PGT-A, Preimplantation Genetic Testing for Aneuploidy
Our team at Access Genomics helps you build better treatment plans by providing much needed answers.
Following a non-invasive embryo trophectoderm (TE) biopsy, a report is provided with a complete data set for each embryo’s biopsied cells. Without a lengthy waiting period, patients receive accurate information from their fertility physician. The screening findings report assists with streamlining treatment plan options, allowing you to deliver better outcomes to your IVF patients.
- Clear and accurate results – low error rate and deeper sequencing with Next Generation Sequencing
- Detailed reports – showing variants of DNA for all chromosomes
- Quick turnaround time – 4 days from receipt of biopsy sample
- Reduced costs for patient – possibility of reduced number of IVF cycles
- Better patient care
- may reduce number of IVF cycles per patient, and number of retrievals, reducing need for stimulating medications (e.g. gonadotropins).
- if multiple euploid embryos identified, they may be stored for future implantation.
- healthier outcomes with elective single embryo transfer (eSET)
Step 1: In vitro fertilization [introduction of the sperm and egg] occurs in your fertility clinic’s embryology lab and is monitored for viable embryonic development.
Step 2: The viable embryo blastocyst’s TE cells are biopsied on DAY 5 by your clinic’s embryology team and the blastocyst is cryopreserved. The biopsied TE cells are sent to our genomics lab for PGT-A screening. Refer to ESHRE TE Biopsy methodology.
Step 3: We screen the biopsied TE cells and report the findings to your clinic, identifying any euploid, euploid mosaic and/or aneuploid embryos.
Step 4: Embryo selection with your patient. On discussing the embryo selection for transfer with your patient, the PGT-A findings, along with zygote scoring and the morphology of the embryo should all be combined to inform your discussion. (You may or may not wish to have your patient speak with a genetic counsellor about the results, particularly if mosaicism is involved.)
Step 5: The healthy embryos are thawed and transferred (healthy embryos not transferred can be frozen for future use).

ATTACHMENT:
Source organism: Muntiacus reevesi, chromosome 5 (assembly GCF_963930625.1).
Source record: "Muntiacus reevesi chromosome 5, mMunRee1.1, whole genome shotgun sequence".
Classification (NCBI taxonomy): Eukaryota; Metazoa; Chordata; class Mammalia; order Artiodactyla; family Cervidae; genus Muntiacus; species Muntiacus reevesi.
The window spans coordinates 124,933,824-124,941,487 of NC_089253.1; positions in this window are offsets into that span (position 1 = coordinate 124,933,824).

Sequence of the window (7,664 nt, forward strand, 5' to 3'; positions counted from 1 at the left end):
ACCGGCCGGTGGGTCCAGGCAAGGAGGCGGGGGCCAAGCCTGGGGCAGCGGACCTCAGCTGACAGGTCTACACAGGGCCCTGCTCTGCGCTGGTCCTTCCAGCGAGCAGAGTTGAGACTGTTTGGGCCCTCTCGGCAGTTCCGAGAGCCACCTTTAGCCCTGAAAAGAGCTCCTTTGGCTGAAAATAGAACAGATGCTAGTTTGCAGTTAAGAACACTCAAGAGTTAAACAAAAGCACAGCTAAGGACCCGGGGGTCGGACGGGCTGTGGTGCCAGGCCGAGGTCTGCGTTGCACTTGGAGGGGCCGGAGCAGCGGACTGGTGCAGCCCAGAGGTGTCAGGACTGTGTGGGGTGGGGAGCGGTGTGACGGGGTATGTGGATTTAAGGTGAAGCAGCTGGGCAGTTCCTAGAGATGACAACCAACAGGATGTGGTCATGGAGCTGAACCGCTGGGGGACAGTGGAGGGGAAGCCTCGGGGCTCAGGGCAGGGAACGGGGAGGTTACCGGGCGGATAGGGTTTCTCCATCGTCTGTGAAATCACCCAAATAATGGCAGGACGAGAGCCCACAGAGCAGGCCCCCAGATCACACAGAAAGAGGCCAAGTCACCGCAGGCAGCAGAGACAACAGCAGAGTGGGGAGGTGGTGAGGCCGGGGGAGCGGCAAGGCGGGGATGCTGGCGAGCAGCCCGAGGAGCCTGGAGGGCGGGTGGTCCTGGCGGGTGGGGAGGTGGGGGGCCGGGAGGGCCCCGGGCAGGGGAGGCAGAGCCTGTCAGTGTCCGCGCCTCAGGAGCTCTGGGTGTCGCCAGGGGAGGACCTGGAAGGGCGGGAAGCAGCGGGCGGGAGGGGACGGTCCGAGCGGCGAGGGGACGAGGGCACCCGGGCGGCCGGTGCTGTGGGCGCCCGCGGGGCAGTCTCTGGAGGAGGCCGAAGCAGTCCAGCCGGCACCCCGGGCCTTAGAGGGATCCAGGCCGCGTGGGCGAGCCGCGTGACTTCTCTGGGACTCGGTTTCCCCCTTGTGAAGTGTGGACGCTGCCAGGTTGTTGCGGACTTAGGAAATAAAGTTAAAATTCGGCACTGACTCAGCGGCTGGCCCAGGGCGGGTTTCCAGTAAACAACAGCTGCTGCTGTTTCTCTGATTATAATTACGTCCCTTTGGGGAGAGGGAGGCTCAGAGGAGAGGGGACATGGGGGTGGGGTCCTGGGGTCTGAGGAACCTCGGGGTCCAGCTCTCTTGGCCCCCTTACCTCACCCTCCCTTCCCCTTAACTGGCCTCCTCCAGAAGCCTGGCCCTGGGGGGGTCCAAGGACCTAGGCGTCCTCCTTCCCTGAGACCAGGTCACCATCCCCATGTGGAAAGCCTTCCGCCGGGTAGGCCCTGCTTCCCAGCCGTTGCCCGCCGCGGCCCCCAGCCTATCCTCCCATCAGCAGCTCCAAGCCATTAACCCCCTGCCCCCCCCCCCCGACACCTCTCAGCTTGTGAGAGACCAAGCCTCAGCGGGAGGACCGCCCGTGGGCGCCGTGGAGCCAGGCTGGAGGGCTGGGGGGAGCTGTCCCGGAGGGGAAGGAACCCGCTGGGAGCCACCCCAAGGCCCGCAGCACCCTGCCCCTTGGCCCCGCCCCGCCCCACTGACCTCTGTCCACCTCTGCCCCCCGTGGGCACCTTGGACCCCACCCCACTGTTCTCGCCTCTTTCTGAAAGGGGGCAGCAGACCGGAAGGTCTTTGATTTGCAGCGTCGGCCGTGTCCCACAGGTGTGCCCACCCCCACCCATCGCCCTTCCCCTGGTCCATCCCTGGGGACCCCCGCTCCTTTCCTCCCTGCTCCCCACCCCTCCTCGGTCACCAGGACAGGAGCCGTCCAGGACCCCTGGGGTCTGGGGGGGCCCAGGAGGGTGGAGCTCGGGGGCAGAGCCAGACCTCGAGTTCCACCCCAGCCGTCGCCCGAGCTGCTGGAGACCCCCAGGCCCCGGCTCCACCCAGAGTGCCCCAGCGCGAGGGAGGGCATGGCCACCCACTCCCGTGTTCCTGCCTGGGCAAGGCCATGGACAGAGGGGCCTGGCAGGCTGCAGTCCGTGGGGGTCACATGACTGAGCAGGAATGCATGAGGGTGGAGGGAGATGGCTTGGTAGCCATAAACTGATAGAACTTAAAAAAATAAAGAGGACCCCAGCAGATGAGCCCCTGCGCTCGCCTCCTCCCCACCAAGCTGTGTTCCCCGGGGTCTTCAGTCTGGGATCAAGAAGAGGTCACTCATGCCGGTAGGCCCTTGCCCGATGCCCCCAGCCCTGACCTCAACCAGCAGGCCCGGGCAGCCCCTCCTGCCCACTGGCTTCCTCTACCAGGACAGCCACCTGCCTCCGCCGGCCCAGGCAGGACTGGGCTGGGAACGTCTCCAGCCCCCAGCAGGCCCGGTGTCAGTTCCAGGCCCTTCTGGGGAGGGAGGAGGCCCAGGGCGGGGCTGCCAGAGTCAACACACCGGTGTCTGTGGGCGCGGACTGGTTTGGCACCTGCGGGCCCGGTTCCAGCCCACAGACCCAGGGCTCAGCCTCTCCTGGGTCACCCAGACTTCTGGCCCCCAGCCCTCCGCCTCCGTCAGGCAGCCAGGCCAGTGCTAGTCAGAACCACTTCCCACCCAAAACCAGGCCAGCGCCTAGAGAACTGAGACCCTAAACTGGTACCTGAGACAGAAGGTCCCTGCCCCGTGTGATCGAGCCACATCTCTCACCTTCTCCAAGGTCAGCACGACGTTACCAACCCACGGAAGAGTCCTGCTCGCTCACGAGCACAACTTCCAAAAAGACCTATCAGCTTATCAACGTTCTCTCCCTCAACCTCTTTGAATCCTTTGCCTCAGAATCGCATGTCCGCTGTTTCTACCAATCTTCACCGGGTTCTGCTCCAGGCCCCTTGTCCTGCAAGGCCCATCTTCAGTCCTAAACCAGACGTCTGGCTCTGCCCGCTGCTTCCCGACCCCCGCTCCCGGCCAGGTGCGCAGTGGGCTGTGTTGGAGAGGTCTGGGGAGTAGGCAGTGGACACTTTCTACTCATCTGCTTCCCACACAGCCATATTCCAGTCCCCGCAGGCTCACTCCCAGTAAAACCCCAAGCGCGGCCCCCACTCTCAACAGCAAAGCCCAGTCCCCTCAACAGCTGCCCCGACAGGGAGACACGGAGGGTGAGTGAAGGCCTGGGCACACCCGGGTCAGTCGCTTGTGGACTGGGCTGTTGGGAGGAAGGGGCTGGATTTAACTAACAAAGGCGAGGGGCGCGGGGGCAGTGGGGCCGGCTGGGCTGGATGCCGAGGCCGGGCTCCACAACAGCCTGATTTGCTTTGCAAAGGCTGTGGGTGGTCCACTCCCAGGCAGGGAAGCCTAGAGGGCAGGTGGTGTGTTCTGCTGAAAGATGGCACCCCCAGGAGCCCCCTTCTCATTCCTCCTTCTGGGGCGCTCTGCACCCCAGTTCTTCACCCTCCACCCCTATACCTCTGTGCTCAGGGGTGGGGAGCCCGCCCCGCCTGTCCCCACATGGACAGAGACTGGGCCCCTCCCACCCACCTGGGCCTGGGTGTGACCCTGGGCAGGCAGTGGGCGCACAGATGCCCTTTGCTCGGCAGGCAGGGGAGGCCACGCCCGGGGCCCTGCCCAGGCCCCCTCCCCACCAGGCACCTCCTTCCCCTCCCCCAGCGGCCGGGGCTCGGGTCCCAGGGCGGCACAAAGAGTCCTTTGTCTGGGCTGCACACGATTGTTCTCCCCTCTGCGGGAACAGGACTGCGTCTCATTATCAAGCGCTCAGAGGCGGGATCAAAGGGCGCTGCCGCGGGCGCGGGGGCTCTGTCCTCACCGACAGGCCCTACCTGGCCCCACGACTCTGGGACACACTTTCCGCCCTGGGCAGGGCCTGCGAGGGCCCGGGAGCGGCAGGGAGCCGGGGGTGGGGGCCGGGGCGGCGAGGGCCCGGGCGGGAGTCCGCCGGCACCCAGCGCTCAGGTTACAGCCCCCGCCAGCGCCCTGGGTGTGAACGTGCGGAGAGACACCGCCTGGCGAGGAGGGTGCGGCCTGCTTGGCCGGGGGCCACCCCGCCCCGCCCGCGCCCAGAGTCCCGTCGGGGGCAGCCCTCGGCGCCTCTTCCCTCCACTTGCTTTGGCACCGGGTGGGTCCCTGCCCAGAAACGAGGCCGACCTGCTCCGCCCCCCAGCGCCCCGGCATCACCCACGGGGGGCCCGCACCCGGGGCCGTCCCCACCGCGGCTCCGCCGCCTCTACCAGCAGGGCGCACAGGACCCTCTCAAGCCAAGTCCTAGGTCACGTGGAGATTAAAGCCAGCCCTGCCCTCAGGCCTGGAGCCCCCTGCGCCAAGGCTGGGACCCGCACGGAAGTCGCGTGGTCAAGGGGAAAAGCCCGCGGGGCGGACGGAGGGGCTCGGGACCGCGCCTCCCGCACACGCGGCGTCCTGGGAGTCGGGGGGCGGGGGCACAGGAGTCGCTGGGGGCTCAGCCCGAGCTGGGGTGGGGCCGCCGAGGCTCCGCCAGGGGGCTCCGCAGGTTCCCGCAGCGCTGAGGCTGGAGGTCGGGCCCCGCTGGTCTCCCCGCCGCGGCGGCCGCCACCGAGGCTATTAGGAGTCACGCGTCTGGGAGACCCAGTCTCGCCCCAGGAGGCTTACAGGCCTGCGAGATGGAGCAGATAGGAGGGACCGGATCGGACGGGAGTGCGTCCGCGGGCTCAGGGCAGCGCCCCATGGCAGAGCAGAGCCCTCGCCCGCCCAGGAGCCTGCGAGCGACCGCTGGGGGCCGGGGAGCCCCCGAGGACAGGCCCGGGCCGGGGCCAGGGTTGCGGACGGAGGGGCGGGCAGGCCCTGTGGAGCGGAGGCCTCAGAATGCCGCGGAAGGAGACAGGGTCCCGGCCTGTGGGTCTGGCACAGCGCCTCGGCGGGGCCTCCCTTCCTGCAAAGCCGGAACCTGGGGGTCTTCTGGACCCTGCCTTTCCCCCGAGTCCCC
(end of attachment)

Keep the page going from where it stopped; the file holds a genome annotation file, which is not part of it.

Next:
Success rates speak for themselves
Patients are looking to increase their chances of pregnancy and a healthy baby being born, decrease the number of IVF cycles, and decrease their risk of miscarriage.
Through PGT-A, you can offer a proven way to improve Implementation rates.
Next Generation Sequencing (NGS)
Access Genomics uses the most advanced whole genome sequencing tool called Next Generation Sequencing (NGS).
NGS offers unrivalled depth of feedback in screening which empowers you and your fertility physician to make better informed decisions regarding embryo selection, which in turn may increase your chance of IVF success.
PGT-A is unanimously recommended by Canadian and International regulating bodies
The Preimplantation Genetic Diagnosis International Society (PGDIS) states that “Indeed, using these methods (preimplantation genetic diagnosis for aneuploidy, PGD-A, or preimplantation genetic screening, PGS) has now been shown in numerous studies to improve implantation, pregnancy and live birth rates (per embryo transferred) and reduce miscarriage rates.”
PGDIS Newsletter, July 19, 2016 – PGDIS Position Statement on Chromosome Mosaicism and Preimplantation Aneuploidy Testing at the blastocyst stage.”
The Society of Obstetricians and Gynaecologists of Canada (SOGC) states that “Preimplantation genetic screening […] increases implantation rates and improves embryo selection in IVF cycles in patients ‘with a good prognosis’.”
(Dahdouh et al., (2015) J. Obstet. Gynaecol. Can., 37(5):451-463).
A recent study on obstetrical and neonatal outcomes published by the American Journal of Obstetrics & Gynaecology (AJOG) states “By culturing embryos to the blastocyst stage, performing a trophectoderm biopsy,
and amplifying DNA … on each chromosome, a single euploid blastocyst with high reproductive potential can be selected for transfer. This paradigm eliminates the risk of multizygotic multiple gestation and increases the chance for a healthy, term singleton delivery without requiring patients to undergo an increased number of failed cycles. The improved obstetrical and neonatal outcomes suggest this approach may become the standard of care for infertile couples requiring IVF.”
Eric J. Forman et al., February 2014, American Journal of Obstetrics & Gynecology, 157.e6
“A study performed at Reproductive Medicine Associates
of New Jersey demonstrated that TE biopsy is safer than biopsying a single cell on day 3, and it’s also more accurate. A separate collection of cells called the inner cell mass (ICM) becomes the actual embryo, and ultimately the baby, and is not touched by the embryologist when TE biopsy is performed.”
Eric Forman, MD, The Problem of Mosaic Embyros in IVF, https://www.fertilityiq.com/pgs- and-ccs-genetic-testing/the-problem-of-mosaic-embryos-in-ivf
By enhancing embryo selection with a validated method of aneuploidy screening, a single euploid embryo with high reproductive potential can be selected for transfer. Using this approach, eSET (elective single embryo transfer) can be performed without compromising delivery rates and improving the chance of having a healthy, term singleton
delivery after in vitro fertilization.”
American Journal of Obstetrics and Gynaecology 2014;210:157.e1-6.